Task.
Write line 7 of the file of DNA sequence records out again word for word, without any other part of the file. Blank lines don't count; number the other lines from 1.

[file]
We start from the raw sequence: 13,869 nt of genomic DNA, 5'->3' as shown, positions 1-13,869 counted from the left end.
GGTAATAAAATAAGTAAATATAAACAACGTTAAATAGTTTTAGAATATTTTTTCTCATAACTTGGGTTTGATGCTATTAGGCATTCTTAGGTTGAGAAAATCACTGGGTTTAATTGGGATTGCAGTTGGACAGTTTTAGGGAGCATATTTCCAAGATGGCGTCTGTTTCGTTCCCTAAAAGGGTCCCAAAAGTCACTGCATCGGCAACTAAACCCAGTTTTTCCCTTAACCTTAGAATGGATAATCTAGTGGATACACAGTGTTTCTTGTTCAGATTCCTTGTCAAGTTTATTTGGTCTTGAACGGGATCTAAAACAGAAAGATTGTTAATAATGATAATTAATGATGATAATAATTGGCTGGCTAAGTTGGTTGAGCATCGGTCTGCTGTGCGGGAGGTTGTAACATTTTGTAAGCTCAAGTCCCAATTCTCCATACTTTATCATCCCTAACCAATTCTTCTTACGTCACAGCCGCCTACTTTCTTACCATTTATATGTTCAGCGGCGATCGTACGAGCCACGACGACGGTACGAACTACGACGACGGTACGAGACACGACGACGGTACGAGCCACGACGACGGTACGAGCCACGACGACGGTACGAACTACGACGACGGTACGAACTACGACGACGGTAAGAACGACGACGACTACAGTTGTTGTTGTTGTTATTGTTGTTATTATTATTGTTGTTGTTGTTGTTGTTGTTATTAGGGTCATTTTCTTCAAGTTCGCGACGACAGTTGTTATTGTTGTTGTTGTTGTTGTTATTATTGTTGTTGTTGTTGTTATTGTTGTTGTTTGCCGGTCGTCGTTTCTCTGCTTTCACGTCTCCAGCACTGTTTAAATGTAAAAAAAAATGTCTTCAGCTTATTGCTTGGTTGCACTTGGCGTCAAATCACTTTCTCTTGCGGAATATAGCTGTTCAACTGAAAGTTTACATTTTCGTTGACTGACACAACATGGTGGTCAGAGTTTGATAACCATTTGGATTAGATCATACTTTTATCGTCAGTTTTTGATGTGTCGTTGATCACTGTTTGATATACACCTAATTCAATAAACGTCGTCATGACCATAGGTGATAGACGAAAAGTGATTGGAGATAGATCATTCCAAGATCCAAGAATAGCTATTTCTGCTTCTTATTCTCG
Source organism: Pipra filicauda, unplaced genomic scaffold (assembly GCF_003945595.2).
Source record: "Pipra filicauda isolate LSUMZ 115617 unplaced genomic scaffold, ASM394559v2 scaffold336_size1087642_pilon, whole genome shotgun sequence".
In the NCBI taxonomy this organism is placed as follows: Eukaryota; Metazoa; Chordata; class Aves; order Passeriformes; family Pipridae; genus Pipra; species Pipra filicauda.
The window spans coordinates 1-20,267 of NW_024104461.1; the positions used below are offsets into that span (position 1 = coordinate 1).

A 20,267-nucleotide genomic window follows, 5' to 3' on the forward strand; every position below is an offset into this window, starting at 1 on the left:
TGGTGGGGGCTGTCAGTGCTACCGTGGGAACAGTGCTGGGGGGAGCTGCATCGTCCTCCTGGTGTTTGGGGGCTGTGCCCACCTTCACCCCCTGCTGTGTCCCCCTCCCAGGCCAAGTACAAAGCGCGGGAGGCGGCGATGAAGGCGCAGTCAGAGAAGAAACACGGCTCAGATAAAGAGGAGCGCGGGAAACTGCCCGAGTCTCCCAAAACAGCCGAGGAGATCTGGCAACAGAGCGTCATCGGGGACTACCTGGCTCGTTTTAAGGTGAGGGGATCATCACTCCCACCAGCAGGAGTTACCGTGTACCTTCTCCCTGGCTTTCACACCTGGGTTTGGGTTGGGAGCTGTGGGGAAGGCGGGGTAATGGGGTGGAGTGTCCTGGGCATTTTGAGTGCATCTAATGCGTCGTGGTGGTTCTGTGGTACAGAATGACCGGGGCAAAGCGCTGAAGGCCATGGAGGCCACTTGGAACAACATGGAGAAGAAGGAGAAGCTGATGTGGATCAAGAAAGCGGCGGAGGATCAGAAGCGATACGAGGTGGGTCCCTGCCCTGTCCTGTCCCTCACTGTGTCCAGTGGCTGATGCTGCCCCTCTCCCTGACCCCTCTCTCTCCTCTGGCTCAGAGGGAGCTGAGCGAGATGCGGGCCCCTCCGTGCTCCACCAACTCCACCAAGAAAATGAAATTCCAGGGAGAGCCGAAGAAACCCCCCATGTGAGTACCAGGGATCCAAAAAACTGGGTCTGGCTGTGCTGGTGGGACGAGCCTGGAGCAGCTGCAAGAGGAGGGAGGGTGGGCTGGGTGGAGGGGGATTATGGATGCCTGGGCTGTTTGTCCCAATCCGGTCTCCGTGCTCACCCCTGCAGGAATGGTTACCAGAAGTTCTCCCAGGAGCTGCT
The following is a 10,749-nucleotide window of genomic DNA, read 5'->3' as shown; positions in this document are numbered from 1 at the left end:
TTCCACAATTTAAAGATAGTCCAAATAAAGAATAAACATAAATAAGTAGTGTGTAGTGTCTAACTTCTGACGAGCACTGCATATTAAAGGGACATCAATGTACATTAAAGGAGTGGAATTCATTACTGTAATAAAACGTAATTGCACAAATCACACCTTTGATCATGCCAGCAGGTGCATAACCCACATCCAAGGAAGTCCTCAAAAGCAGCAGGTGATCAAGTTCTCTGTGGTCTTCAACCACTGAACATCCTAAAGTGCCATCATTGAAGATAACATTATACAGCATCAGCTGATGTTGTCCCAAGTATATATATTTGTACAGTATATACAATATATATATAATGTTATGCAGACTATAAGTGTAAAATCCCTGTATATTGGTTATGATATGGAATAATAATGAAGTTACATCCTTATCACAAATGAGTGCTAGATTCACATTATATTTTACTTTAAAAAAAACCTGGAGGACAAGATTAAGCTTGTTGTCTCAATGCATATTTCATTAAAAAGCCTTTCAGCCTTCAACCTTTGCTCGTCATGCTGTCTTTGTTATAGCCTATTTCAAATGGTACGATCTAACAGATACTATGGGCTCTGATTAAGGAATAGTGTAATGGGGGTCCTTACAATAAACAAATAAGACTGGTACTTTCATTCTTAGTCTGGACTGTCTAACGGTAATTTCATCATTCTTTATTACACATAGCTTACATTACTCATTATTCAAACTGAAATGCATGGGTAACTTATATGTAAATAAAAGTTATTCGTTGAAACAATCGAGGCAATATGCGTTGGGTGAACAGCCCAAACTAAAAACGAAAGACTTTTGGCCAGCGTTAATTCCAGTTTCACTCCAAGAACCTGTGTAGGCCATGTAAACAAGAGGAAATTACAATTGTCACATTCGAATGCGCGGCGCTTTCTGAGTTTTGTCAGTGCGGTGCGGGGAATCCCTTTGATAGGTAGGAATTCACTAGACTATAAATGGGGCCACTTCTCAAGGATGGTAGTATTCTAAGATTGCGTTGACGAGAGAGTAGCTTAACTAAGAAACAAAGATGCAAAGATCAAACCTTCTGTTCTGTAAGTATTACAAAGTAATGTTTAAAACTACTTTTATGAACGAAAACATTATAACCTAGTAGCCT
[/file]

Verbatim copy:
A 20,267-nucleotide genomic window follows, 5' to 3' on the forward strand; every position below is an offset into this window, starting at 1 on the left: